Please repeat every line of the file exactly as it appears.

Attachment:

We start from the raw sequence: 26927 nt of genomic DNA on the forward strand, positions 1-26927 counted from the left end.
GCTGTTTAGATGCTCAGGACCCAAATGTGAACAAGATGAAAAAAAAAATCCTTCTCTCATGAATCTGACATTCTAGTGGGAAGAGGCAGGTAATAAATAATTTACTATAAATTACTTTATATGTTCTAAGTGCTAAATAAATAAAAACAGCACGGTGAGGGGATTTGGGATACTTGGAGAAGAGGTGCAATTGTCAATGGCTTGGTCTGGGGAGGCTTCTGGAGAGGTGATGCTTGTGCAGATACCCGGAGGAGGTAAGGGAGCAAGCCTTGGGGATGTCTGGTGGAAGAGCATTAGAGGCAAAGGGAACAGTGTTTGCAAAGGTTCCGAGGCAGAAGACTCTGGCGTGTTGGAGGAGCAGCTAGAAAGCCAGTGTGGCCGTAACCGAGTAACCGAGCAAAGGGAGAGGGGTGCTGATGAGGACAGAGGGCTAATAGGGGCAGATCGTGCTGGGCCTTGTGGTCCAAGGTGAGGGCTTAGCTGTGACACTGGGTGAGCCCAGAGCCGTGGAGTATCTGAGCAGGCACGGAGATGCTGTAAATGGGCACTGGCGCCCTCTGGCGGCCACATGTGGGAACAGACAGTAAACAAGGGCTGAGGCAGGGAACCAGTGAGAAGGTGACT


We start from the raw sequence: 26927 nt of genomic DNA on the forward strand, positions 1-26927 counted from the left end.
GCTGTTTAGATGCTCAGGACCCAAATGTGAACAAGATGAAAAAAAAAATCCTTCTCTCATGAATCTGACATTCTAGTGGGAAGAGGCAGGTAATAAATAATTTACTATAAATTACTTTATATGTTCTAAGTGCTAAATAAATAAAAACAGCACGGTGAGGGGATTTGGGATACTTGGAGAAGAGGTGCAATTGTCAATGGCTTGGTCTGGGGAGGCTTCTGGAGAGGTGATGCTTGTGCAGATACCCGGAGGAGGTAAGGGAGCAAGCCTTGGGGATGTCTGGTGGAAGAGCATTAGAGGCAAAGGGAACAGTGTTTGCAAAGGTTCCGAGGCAGAAGACTCTGGCGTGTTGGAGGAGCAGCTAGAAAGCCAGTGTGGCCGTAACCGAGTAACCGAGCAAAGGGAGAGGGGTGCTGATGAGGACAGAGGGCTAATAGGGGCAGATCGTGCTGGGCCTTGTGGTCCAAGGTGAGGGCTTAGCTGTGACACTGGGTGAGCCCAGAGCCGTGGAGTATCTGAGCAGGCACGGAGATGCTGTAAATGGGCACTGGCGCCCTCTGGCGGCCACATGTGGGAACAGACAGTAAACAAGGGCTGAGGCAGGGAACCAGTGAGAAGGTGACT